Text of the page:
Tell FIFA: No Political Symbols, No LGBT Rainbow
In international soccer matches, the United States, the Republic of Ireland, and some professional teams have required players to wear an LGBT rainbow on their jerseys. England required players to wear LGBT rainbow laces on their cleats. Some teams have required captains to wear an LGBT rainbow captain’s armband. Some have placed the LGBT rainbow on corner flags.
The LGBT rainbow is a political symbol. The Laws of the Game from the International Football Association Board (IFAB) state, “Equipment must not have any political, religious or personal slogans, statements or images” (Law 04.5). FIFA’s Equipment Regulations add that this includes a ban on any “political or comparable symbol” (Article 8.3). FIFA needs to enforce its own rules.
Not everyone agrees with the causes represented by the LGBT rainbow. Players who have declined to wear the LGBT rainbow in international and league play have been harassed and now risk being disadvantaged in their careers.
When Jaelene Hinkle, a Christian professional soccer player, was called up to play on the United States Women’s National Team in June 2017, she found out the U.S. team was going to require players to wear an LGBT rainbow on their uniforms for "LGBTQ Pride month." She declined to play because she, as a Christian, felt she should not wear the jersey with the LGBT rainbow. This is unfair to her. No player should be subjected to a political test in order to be considered for a team.
FIFA and IFAB have a responsibility to assure players are judged by their soccer skills, not by their political or religious views. No one should be required to wear a political symbol with which they disagree.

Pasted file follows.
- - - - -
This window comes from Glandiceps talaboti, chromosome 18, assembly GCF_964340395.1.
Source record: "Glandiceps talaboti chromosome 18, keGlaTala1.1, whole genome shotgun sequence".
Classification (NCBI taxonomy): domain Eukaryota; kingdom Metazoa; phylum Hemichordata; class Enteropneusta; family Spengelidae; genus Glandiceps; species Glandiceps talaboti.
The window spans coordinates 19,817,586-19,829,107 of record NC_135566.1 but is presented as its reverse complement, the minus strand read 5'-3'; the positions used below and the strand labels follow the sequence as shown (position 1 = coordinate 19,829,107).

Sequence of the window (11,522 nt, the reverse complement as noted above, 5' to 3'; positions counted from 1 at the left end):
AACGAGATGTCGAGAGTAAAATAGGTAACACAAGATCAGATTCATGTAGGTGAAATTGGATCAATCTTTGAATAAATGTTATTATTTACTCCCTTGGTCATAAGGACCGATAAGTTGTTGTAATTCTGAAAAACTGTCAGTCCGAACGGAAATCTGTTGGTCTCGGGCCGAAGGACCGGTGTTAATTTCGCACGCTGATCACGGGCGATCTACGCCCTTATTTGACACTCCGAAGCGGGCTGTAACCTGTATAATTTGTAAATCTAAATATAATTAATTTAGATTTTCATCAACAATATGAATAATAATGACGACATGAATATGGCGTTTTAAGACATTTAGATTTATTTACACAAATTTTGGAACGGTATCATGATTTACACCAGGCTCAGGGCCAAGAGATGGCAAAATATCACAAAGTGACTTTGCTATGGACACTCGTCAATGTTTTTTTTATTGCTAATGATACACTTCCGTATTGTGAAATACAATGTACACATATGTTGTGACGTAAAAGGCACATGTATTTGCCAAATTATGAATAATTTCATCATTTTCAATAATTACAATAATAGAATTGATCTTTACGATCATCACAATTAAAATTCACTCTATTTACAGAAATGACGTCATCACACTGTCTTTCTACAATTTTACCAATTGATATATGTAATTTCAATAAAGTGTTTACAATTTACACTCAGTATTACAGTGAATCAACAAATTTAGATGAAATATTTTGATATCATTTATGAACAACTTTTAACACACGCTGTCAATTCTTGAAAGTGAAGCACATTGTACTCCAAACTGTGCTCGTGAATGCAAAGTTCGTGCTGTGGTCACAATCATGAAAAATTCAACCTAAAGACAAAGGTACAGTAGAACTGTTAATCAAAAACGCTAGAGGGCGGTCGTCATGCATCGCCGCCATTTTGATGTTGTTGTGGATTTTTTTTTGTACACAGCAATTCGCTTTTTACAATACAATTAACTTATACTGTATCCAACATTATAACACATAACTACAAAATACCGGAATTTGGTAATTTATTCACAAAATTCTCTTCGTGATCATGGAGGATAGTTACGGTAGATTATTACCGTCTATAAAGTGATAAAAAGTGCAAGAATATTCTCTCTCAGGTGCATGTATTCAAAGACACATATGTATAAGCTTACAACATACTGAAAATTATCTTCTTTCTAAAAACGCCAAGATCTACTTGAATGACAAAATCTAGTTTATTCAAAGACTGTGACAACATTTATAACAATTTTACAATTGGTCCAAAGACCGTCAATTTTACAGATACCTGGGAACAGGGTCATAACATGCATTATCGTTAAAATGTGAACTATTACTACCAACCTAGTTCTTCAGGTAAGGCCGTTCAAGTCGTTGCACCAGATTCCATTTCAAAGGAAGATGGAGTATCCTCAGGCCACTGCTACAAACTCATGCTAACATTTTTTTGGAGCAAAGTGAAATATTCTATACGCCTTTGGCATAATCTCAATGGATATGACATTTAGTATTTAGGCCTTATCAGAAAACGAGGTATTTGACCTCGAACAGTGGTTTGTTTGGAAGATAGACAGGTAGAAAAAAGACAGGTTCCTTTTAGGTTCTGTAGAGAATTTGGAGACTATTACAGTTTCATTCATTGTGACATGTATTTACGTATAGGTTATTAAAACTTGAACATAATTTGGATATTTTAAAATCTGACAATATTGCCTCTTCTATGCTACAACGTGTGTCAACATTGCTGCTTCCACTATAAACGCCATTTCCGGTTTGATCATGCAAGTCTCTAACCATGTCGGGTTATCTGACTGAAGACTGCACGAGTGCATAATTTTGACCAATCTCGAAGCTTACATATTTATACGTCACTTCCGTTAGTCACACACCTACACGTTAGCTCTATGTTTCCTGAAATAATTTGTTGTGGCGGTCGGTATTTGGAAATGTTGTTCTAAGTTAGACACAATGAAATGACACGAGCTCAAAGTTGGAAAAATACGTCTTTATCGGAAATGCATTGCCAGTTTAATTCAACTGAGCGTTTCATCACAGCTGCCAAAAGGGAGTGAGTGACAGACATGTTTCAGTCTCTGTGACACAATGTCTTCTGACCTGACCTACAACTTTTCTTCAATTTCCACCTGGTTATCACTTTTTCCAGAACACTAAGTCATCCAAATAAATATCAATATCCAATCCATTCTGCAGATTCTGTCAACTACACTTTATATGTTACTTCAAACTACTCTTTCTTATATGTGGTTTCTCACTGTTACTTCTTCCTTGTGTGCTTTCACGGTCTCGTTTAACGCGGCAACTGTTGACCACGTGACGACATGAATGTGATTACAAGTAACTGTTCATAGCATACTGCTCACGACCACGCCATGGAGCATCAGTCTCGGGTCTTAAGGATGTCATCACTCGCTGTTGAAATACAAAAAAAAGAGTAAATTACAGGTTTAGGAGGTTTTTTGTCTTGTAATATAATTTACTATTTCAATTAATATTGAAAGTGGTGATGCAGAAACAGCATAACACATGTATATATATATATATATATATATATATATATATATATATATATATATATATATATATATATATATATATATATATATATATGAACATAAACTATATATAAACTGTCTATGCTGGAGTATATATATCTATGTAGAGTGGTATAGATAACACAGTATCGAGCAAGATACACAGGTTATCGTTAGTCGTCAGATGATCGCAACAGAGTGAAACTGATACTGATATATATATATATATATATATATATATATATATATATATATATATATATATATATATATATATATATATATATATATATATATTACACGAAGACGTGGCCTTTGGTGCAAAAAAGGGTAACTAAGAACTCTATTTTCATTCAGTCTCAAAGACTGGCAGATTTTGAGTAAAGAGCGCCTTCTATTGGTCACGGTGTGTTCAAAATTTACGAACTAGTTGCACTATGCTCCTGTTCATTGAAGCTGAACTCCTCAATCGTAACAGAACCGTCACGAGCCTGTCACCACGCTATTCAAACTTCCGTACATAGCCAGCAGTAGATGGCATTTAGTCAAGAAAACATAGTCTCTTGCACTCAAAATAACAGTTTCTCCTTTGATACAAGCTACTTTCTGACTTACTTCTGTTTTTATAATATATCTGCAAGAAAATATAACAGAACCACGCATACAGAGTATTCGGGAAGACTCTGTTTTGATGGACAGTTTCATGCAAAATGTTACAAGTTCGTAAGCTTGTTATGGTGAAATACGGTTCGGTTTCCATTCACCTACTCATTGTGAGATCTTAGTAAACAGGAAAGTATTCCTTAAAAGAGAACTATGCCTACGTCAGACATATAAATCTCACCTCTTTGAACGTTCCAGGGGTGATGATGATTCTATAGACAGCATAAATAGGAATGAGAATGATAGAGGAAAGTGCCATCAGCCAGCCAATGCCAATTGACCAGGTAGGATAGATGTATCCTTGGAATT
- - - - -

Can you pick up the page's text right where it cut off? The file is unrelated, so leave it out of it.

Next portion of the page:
Those who disagree with the politics represented by the LGBT rainbow include some religious believers, as well as those who oppose the threat that transgenderism poses to soccer for girls and women. These individuals should not be excluded from soccer just because they hold opinions that are at odds with LGBT advocates.
FIFA and IFAB need to guarantee all are welcome.
FIFA has disciplined teams for using other political symbols.
In 2016, FIFA fined the Football Association of Ireland for wearing a jersey with a text commemorating the centenary of the 1916 Easter Rebellion.
In 2017, FIFA issued a warning to Argentina for “Wearing [a captain’s] armband with a symbol.”
In 2018, England’s Football Association fined the manager of Manchester City F.C., Pep Guardiola, for violating the ban on political symbols by wearing a yellow ribbon in remembrance of what the Catalan separatists refer to as political prisoners during a match.
FIFA needs to uphold its ban on political symbols consistently and stop teams from placing political messages or symbols, such as the LGBT rainbow, on player gear, on the field, in the technical area, or on field equipment.
Our recommendations to FIFA are:
Discipline teams that violate Law 04.5 by placing political symbols, to include the LGBT rainbow, on any part of the kit, protective equipment, or captain’s armband.
Support fairness and inclusion of all. Do not exclude people based on political or religious views.
Work with IFAB to revise football’s Laws of the Game to extend the ban on “political, religious or personal slogans, statements or images political symbols” on player equipment to include also all other field (e.g. corner flags) and technical area equipment, and on the field and its immediate surroundings.
In the full “Let All Play” report, you can read stories from individual players, and more about how political symbols violate the rules of football: https://www.letallplay.org/fifareport
Read more about FIFA bans on political symbols in soccer on page 3 of the report, “Let All Play: Yes to Soccer, No to Politics.”
Jaelene Hinkle story: https://www.letallplay.org/blog/soccer-players-say-no-to-lgbt-rainbow
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No Political Symbols in Soccer